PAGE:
I don’t claim that any person or committee within the CoJCoL-dS intentionally developed this strategy of polarization. I think it’s more likely that it’s a cultural strategy that developed over time because it has been effective at maintaining a successful, attractive, and highly-committed core of members. But there have been a number of actions from the Church Office Building that make it look like they’re doing it on purpose. Specifically: spreading lies and slander about those who leave the faith — which serves to make the leavers angrier which, in turn, proves how bitter and angry they are. See, for example, the Thomas B. Marsh and the milk & strippings story.

An example that made a strong impression on me was when the CoJCoL-dS released statements through its newsroom that misrepresented the actions of the Ordain Women movement (see my link roundups here and here). Those who participated in the actions found them positive and uplifting — and they felt they’d made a good connection with the church leaders there at the time. Then for the CoJCoL-dS to turn around and lump them with protesters shouting that Mormonism is of the devil hurt quite a bit. Maybe the folks in the Church Office Building were only thinking of their more orthodox audience when they crafted the statement (that has since been deleted), but maybe they wanted the women of Ordain Women to see the CoJCoL-dS as an institution that will lie about them for the purpose of hurting them. If they’re going to stand up to the CoJCoL-dS and its policies, then maybe the church reasoned it’s better that they leave, and leave angry.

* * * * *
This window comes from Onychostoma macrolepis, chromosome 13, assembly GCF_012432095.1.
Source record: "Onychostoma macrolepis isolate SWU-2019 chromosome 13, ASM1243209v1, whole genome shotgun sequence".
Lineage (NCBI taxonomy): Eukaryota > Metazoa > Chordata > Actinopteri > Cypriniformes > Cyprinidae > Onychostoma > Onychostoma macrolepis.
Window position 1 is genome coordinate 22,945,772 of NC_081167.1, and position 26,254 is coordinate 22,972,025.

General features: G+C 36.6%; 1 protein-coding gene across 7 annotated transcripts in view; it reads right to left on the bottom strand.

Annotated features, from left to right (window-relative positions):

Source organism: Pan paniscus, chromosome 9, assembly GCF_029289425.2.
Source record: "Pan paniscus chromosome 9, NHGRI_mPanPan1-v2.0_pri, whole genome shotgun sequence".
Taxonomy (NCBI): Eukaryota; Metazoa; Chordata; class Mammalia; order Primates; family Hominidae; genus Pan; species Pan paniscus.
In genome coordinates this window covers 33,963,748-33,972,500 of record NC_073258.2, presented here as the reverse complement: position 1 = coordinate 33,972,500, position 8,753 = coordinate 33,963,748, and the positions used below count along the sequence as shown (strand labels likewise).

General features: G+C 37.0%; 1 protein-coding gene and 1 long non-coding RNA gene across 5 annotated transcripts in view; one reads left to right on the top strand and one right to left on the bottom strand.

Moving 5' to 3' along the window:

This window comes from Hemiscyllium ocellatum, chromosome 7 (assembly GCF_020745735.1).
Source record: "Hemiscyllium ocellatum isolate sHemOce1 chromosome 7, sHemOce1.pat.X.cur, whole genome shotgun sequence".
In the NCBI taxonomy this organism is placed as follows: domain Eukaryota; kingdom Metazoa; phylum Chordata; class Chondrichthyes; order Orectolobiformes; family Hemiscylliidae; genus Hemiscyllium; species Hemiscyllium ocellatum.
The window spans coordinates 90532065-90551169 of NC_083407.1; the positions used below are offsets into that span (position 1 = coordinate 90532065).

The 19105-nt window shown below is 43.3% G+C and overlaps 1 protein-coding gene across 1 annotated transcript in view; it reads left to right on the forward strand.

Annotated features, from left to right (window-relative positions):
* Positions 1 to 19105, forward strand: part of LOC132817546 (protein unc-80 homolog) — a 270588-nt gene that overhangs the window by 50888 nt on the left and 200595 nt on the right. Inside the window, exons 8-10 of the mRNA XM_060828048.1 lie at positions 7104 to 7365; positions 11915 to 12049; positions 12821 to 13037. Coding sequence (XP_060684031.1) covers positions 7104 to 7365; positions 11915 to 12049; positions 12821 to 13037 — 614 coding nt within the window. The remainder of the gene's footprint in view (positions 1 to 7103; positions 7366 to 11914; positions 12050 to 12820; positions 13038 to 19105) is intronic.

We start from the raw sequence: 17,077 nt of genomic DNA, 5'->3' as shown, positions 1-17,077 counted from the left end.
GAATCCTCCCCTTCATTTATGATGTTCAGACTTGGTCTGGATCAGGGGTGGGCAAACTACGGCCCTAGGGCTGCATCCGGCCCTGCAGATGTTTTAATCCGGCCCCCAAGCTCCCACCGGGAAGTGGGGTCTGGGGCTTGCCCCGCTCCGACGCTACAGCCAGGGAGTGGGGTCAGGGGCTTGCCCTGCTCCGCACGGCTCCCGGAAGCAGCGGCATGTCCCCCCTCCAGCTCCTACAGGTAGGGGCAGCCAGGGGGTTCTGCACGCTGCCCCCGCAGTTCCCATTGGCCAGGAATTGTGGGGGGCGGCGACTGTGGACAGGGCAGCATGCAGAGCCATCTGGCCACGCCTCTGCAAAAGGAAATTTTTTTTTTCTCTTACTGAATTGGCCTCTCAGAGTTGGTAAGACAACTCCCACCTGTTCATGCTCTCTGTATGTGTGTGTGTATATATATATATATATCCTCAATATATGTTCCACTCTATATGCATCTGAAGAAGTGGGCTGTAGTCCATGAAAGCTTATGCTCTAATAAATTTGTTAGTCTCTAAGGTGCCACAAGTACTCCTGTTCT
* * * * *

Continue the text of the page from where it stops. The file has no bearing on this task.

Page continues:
A similar case was the infamous November Policy. A Mormon apostle stated that the CoJCoL-dS’s policy to bar children of gay parents from membership was parallel to their policy of barring children of polygamists from membership. If you don’t fit, they don’t want you to try to squeeze yourself in — and bend the CoJCoL-dS in the process.

I think it would be nice if the success and happiness of those of us who have left weren’t seen as a threat to the worldview of our friends and family who remain in the faith. It would be great if there were a neutral middle ground. But I don’t foresee any changes in the CoJCoL-dS’s polarization policy.

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Other posts in this series:

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chanson

C. L. Hanson is the friendly American ExMormon atheist mom living in Switzerland! See "letters from a broad" and the novel ExMormon for further adventures!!

One thought on “Strategies of the CoJCoL-dS: The whys and hows of polarization

  1. The folks in the COB seem set on scaring members into submission rather than offering perks that might compel those people to stay in the fold. Lying about the folks who aren’t good at “Mormoning” is common practice. Having experienced it myself, I can say it is very hurtful, so much so that the non-believer is left to throw up her hands and ask “Why bother?” when it comes to maintaining a relationship with believing family and friends.

    “I think it would be nice if the success and happiness of those of us who have left weren’t seen as a threat to the worldview of our friends and family who remain in the faith. It would be great if there were a neutral middle ground.”

    –Spot-on conclusion. We’re a threat.